"The way I like to play is fast," Lebo said. "We usually are in the Top 20 in scoring. We like to utilize the three-point line. As I look at the team we have now we're not going to be particularly big so we'll have to play a little differently. Maybe small and shoot a lot of threes. We like to play a fast-paced game.

"I think the kids like to play that way and the fans like to watch that. I like to coach that way. Whether we can do that this year, I'll have to get a feel for our personnel, but that's the way we like to play. I like to win and I'll win 2-0 if I have to, but I would rather win a game 88-82 than win one 46-41. That's my philosophy."

Jeff Lebo speaks at his press conference.

Something that many Auburn fans had problems with during the Cliff Ellis era was the lack of tough games in the out-of-conference schedule. Known for playing the big boys on the road at both Tennessee Tech and UTC, Lebo said you can bank on Auburn playing at least a couple of big games each pre-conference schedule.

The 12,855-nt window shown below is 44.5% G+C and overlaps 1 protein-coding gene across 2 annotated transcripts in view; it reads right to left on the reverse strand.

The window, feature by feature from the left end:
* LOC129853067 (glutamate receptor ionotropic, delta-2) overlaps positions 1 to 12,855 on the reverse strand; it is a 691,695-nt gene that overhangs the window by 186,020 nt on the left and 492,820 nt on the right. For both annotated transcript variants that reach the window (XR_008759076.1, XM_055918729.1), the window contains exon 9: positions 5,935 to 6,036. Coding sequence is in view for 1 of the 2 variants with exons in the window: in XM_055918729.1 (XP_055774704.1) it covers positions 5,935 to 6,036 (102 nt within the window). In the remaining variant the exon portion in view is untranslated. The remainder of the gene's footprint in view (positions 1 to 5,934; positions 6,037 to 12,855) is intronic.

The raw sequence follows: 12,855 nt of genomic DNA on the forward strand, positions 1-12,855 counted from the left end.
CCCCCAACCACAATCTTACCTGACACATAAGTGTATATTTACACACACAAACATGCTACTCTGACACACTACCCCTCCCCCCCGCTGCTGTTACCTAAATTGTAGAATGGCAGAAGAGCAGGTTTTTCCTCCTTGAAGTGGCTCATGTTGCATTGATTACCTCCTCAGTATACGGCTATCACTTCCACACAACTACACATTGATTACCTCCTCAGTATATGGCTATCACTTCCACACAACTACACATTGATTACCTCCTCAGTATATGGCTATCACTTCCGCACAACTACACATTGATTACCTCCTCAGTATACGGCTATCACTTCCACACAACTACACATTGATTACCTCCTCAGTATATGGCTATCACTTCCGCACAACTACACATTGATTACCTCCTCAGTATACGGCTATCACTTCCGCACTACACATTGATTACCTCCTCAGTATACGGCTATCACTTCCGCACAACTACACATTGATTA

"I think it's all relative to your team," Lebo said. "I think as your team gets better your schedule needs to improve. That's kind of been my philosophy...we're going to play some good people. When you look at the RPI a lot of it is built into the league in the SEC, but you want to play a couple of good games. Traditionally that's what everybody is doing. The scheduling thing has really changed over the years. I think people are playing better games now, but they're playing in these tournaments on neutral sites. You don't see the big guys really playing road games early."

Saying that he's happy with the facilities at Auburn after where he's been the last six years, Lebo talked about what it would take to win on the Plains. Saying fan support and the atmosphere inside Beard-Eaves Memorial Coliseum would be very important to the program in the coming years, Lebo said that he believes Auburn has everything it takes to be successful on the hardwood for years to come.

"I think it can be very good," Lebo said. "I think all the pieces are in place. You have resources here to be good and you've had years where you've been good. I think in this area in the Southeast there are a lot of good players. There are a lot of good players across the country. You could see that in the NCAA games. This league is very marketable and that's exciting. I think it's very attractive to anybody that's interested in playing big-time basketball."